What do you fear as a writer? Is there something you used to fear that you've since gotten over?

May 21, 2012

Observations from the Whiteboard

Last summer I installed a small whiteboard on the wall of my bedroom/office, and it's proven invaluable for making story outlines, jotting down ideas, and making notes I know I'll only need for a while. At the moment, it's covered from top to bottom with notes on Son of the Shield. That should come as a surprise to no one, but this morning as I was dashing around trying to get ready for a trip to the used bookstore (Reason #1 I will never be a millionaire), I suddenly looked up at the whiteboard and noticed a recurring theme among my hastily scribbled melee of notes and ideas.

A few examples:

"...This will add a lot of depth and intrigue..."

"... you need to increase the intensity and emotion in this section..."

"... the readers need to feel the devastation..."

"... Make this part a chapter ending to make your readers freak out..."

Hmm. Well, if one were to draw a conclusion from my notes-to-self alone, I suppose it would be reasonable to assume I'm writing this novel just for the sake of torturing readers and dragging them to the brink of some kind of emotional breakdown. Let me make it clear right now that that is NOT my intent. If it were, I could accomplish it with much less trouble by simply dressing you all in wool socks and sweaters and throwing you into a pit filled with crushed-up Styrofoam peanuts... while playing Skillet CDs in chipmunk... and reading Amish romance aloud... and I'm sure you're beginning to get the picture.  ; )  Truly, I'm not doing all this just to torture you guys. I'm just trying to tell a good story.
That being said...


May 16, 2012

One month to go!

That's right, friends, my deadline for finishing Son of the Shield is exactly one month from today!

Will I make it?

May 15, 2012

Interview with Sarah Holman of Homeschool Authors

 Ladies and gentlemen, I'm honored to have a special guest here at the Lair with me today. Sarah Holman, in addition to being a Christian, homeschooled writer, is also the founder of Homeschool Authors, a blog dedicated to featuring and promoting - you guessed it - homeschooled authors and their books. She has most graciously consented to an interview, so please make her feel welcome!

Hello, Sarah, and welcome to the Writer’s Lair! Could you start off by telling us a bit about yourself?
Thank you for having me! I am a Christ Follower first and foremost.  Following Christ has led me to some wonderful and exciting places in my 22 years on this earth and I try to share some of my adventures on my blog ( I have two amazing parents, six awesome siblings, and two adorable nieces.
Writing is my passion. I spend many hours every week in front of my computer writing and editing books.  Currently I have two book published with the third one to be published soon.
When not writing I can be found at my job at my Representatives office, reading, chatting with friends, and hanging out with my siblings.

What gave you the idea to start Homeschool Authors, and how did you get started?
Remember how I said that God has led me on many adventures?  Well Homeschool Authors was a God inspired idea.  As a self-published writer, I am always looking for ways to market my book.  One day I did a search, trying to find a list of books by homeschool authors to put me book on.  I couldn’t find such a list, so I did what every good homeschooler would do in that situation, I did it myself.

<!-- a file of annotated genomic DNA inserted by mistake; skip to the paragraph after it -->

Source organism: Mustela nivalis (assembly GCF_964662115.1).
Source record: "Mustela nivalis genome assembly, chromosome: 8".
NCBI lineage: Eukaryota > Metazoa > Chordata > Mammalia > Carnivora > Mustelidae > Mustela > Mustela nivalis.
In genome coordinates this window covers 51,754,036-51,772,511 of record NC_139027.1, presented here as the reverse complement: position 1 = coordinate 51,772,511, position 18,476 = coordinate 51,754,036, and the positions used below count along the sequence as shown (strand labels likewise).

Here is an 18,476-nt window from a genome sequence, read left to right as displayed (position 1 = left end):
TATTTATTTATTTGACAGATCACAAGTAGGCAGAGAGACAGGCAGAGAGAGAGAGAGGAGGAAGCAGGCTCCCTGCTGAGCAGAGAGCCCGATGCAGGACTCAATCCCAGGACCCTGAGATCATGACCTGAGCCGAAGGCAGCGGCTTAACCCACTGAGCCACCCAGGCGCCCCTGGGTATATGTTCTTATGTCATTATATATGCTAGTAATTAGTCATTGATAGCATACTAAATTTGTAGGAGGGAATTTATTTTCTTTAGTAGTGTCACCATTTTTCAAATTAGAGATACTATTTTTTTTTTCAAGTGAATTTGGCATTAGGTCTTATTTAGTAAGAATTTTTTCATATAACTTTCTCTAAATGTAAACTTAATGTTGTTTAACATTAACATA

I already knew about six or seven authors so I put them on the list.  After that I started asking the authors I knew if they would be willing to do an interview.  I was amazed at how quickly the list grew and how many authors were eager to be interviewed.

What was the biggest challenge you faced?
Finding the time to keep up with the demand.  I get between five and ten e-mails a week for Homeschool authors all of which I have to respond to.  I am so pleased with how many authors want to be interviewed, have their books reviewed, and the be added to the list.  However, at times it can be overwhelming.

What is the most rewarding moment you’ve had as a result of starting Homeschool Authors?
You asking for an interview? *Wink* Seriously, I think the most rewarding part has been to connect with the writers.  I have met so many wonderful men and women through e-mails, each of them with stories to tell.  Their enthusiasm for Homeschool Authors, and bursting desire to tell stories is both rewarding inspiring to me.  Their appreciation and friendship are all the reward I need

The book standard requirements at Homeschool Authors are pretty high (and there’s NOTHING wrong with that!). Is it ever difficult to find books that come up to par?
My personal reading standards are very high and sometimes it does feel like I can’t find a book.  However, through Homeschool authors, I have found some wonderful authors (Elisabeth Allen, Molly Evangeline and Rachel Coker, just to name a few) that also have high standards in their books.
One thing I do understand though is that different people have different likes and dislikes.  Although I don’t like fantasy and dark books, I don’t think they are evil so I list those. I think that if people with high standards would look harder for good books and connect with others that share their standards; they would be surprised at how many good books they would find.